Actor Danny Masterson Found Guilty of Rape in Retrial: Impact on Hollywood and the Church of Scientology

In a significant development, actor Danny Masterson, famously known for his role in “That ’70s Show,” has been found guilty of two out of three counts of rape in a retrial held in Los Angeles. This landmark case has garnered immense attention, particularly due to the involvement of the Church of Scientology. In this article, we delve into the trial proceedings, the role of the Church, the emotional impact on the victims, and the potential repercussions for both Hollywood and the Church.

The jury, consisting of seven women and five men, delivered their verdict after a rigorous deliberation spanning seven days over two weeks. Although they were unable to reach a unanimous decision on the third count, which accused Danny Masterson of raping a longtime girlfriend, the jury leaned towards conviction with an 8-4 vote. Consequently, the 47-year-old actor was taken into custody and now faces a potential prison sentence of up to 30 years.

The emotional toll of this verdict was evident as Masterson’s wife, Bijou Phillips, was seen weeping while he was being led away, while other family members and friends maintained a somber demeanor. One of the victims, who was raped by Danny Masterson in 2003, expressed a mix of emotions—relief, exhaustion, strength, and sadness—upon hearing the news, acknowledging that her abuser would finally be held accountable.

Prosecutors, retrialing the case after a mistrial in December due to a deadlocked jury, presented compelling evidence indicating that Danny Masterson forcibly raped three women, including his former girlfriend, within his Hollywood Hills residence between 2001 and 2003. They contended that he drugged his victims to carry out these heinous acts and exploited his status within the Church of Scientology, to which all three women were affiliated at the time, to evade consequences for an extended period.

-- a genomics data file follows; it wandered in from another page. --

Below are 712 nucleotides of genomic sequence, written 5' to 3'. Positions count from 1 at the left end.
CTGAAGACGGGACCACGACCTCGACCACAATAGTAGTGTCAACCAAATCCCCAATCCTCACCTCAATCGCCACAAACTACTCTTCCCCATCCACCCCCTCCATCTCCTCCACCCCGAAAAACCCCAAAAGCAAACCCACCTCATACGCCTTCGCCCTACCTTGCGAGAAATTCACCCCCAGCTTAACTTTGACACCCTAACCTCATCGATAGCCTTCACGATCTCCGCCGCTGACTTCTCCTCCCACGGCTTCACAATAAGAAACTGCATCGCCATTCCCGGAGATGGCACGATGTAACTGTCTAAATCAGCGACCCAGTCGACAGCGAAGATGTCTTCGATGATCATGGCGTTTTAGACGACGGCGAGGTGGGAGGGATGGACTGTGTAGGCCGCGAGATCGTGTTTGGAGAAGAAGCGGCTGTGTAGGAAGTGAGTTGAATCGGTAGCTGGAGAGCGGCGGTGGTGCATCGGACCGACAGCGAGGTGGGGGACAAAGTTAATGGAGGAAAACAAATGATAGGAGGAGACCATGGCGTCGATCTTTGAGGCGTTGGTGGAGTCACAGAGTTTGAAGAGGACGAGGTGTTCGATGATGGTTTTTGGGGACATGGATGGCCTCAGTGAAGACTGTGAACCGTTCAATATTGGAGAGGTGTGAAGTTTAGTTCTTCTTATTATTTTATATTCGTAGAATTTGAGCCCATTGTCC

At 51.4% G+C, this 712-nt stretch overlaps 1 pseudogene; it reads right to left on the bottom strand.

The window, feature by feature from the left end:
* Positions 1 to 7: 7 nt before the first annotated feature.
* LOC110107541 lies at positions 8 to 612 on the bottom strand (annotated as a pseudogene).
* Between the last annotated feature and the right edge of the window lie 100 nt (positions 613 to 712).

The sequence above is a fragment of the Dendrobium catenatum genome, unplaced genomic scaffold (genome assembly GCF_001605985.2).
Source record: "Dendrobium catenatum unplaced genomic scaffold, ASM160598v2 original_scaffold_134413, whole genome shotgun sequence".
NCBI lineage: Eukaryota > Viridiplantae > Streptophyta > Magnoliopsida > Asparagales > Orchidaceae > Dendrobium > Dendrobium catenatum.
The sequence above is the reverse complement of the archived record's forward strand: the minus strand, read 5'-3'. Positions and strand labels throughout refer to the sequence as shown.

During the trial, Danny Masterson chose not to testify, and his defense team opted not to call any witnesses. The defense strategy centered on arguing that the sexual encounters were consensual, highlighting perceived inconsistencies and changes in the victims’ testimonies over time, suggesting possible coordination between them.

Notably, the Church of Scientology played a significant role throughout the legal proceedings. In the first trial, its influence was evident, but in the retrial, it became even more pronounced. Judge Charlaine F. Olmedo permitted expert testimony on church policies from a former Scientology official turned prominent opponent. This decision led to heightened tensions within the courtroom, with current and former Scientologists present. The victims testified feeling intimidated by certain church members, further highlighting the complexity and sensitivity surrounding the case.

Actress Leah Remini, a high-profile critic of the Church and former member, attended the trial, providing support to one of the victims during the closing arguments. Founded in 1953 by L. Ron Hubbard, the Church of Scientology has numerous members within the entertainment industry. The judge imposed certain limitations on discussing the church, primarily focusing on explaining the victims’ delayed reporting to authorities.

The victims’ testimony during the trial was both graphic and emotionally charged. Two women, who were acquainted with Danny Masterson through the church, stated that he served them drinks, after which they experienced dizziness or passed out before being violently raped in 2003. The third victim, Masterson’s former girlfriend of five years, testified that she woke up to find him sexually assaulting her and had to resort to physical means to stop him.

The issue of drugging emerged as a crucial aspect in the retrial. Initially, the court allowed prosecutors and victims to describe their disorientation and imply the presence of drugging. However, in the retrial, the prosecution was permitted to directly argue the involvement of drugging, attempting to establish it as a significant factor, despite the lack of toxicology evidence or charges related to drugging. Masterson’s defense team sought a mistrial due to the inclusion of this issue, but their motion was denied. The matter is likely to be a significant factor in any future appeals.

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